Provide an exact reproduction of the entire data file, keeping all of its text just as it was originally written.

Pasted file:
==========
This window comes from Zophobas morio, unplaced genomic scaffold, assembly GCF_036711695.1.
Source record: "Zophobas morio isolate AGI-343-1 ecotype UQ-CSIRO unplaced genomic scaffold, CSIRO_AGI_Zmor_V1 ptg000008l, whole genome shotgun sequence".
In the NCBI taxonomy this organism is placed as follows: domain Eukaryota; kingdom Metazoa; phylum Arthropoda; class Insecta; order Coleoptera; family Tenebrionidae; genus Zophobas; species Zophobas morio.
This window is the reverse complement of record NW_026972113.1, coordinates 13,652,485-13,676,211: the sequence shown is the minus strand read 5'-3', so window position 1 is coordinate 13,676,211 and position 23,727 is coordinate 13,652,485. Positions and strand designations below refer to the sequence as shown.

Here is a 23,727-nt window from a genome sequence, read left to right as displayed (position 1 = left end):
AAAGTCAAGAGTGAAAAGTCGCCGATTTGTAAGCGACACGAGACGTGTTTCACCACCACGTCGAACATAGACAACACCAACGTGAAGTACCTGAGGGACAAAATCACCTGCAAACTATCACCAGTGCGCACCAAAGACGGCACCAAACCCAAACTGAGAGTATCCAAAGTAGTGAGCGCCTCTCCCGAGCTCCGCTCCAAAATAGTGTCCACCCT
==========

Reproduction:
This window comes from Zophobas morio, unplaced genomic scaffold, assembly GCF_036711695.1.
Source record: "Zophobas morio isolate AGI-343-1 ecotype UQ-CSIRO unplaced genomic scaffold, CSIRO_AGI_Zmor_V1 ptg000008l, whole genome shotgun sequence".
In the NCBI taxonomy this organism is placed as follows: domain Eukaryota; kingdom Metazoa; phylum Arthropoda; class Insecta; order Coleoptera; family Tenebrionidae; genus Zophobas; species Zophobas morio.
This window is the reverse complement of record NW_026972113.1, coordinates 13,652,485-13,676,211: the sequence shown is the minus strand read 5'-3', so window position 1 is coordinate 13,676,211 and position 23,727 is coordinate 13,652,485. Positions and strand designations below refer to the sequence as shown.

Here is a 23,727-nt window from a genome sequence, read left to right as displayed (position 1 = left end):
AAAGTCAAGAGTGAAAAGTCGCCGATTTGTAAGCGACACGAGACGTGTTTCACCACCACGTCGAACATAGACAACACCAACGTGAAGTACCTGAGGGACAAAATCACCTGCAAACTATCACCAGTGCGCACCAAAGACGGCACCAAACCCAAACTGAGAGTATCCAAAGTAGTGAGCGCCTCTCCCGAGCTCCGCTCCAAAATAGTGTCCACCCT